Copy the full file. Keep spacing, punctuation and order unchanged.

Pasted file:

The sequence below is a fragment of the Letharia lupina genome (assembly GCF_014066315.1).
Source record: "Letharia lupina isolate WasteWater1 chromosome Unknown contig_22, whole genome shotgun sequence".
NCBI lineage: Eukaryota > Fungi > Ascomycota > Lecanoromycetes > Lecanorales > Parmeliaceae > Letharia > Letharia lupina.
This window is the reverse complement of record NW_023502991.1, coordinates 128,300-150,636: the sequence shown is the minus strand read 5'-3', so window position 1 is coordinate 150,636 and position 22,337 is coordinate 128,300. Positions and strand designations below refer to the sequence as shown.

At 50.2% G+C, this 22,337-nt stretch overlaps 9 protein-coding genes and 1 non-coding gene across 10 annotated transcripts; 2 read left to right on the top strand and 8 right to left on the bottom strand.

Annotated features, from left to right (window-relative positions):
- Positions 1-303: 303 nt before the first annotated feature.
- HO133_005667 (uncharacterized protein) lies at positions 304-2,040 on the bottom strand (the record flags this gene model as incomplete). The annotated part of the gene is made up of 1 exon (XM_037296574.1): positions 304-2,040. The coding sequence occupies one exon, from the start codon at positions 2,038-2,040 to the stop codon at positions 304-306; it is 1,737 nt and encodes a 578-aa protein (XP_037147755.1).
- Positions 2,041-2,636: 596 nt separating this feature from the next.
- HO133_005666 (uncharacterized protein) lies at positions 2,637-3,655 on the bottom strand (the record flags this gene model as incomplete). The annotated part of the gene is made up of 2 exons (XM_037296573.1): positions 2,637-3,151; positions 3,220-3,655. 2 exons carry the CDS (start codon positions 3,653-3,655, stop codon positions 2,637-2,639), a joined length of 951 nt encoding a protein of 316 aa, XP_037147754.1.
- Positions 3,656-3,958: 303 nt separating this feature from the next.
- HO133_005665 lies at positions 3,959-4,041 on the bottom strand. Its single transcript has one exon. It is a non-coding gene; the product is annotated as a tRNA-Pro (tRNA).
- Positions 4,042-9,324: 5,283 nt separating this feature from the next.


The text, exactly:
The sequence below is a fragment of the Letharia lupina genome (assembly GCF_014066315.1).
Source record: "Letharia lupina isolate WasteWater1 chromosome Unknown contig_22, whole genome shotgun sequence".
NCBI lineage: Eukaryota > Fungi > Ascomycota > Lecanoromycetes > Lecanorales > Parmeliaceae > Letharia > Letharia lupina.
This window is the reverse complement of record NW_023502991.1, coordinates 128,300-150,636: the sequence shown is the minus strand read 5'-3', so window position 1 is coordinate 150,636 and position 22,337 is coordinate 128,300. Positions and strand designations below refer to the sequence as shown.

At 50.2% G+C, this 22,337-nt stretch overlaps 9 protein-coding genes and 1 non-coding gene across 10 annotated transcripts; 2 read left to right on the top strand and 8 right to left on the bottom strand.

Annotated features, from left to right (window-relative positions):
- Positions 1-303: 303 nt before the first annotated feature.
- HO133_005667 (uncharacterized protein) lies at positions 304-2,040 on the bottom strand (the record flags this gene model as incomplete). The annotated part of the gene is made up of 1 exon (XM_037296574.1): positions 304-2,040. The coding sequence occupies one exon, from the start codon at positions 2,038-2,040 to the stop codon at positions 304-306; it is 1,737 nt and encodes a 578-aa protein (XP_037147755.1).
- Positions 2,041-2,636: 596 nt separating this feature from the next.
- HO133_005666 (uncharacterized protein) lies at positions 2,637-3,655 on the bottom strand (the record flags this gene model as incomplete). The annotated part of the gene is made up of 2 exons (XM_037296573.1): positions 2,637-3,151; positions 3,220-3,655. 2 exons carry the CDS (start codon positions 3,653-3,655, stop codon positions 2,637-2,639), a joined length of 951 nt encoding a protein of 316 aa, XP_037147754.1.
- Positions 3,656-3,958: 303 nt separating this feature from the next.
- HO133_005665 lies at positions 3,959-4,041 on the bottom strand. Its single transcript has one exon. It is a non-coding gene; the product is annotated as a tRNA-Pro (tRNA).
- Positions 4,042-9,324: 5,283 nt separating this feature from the next.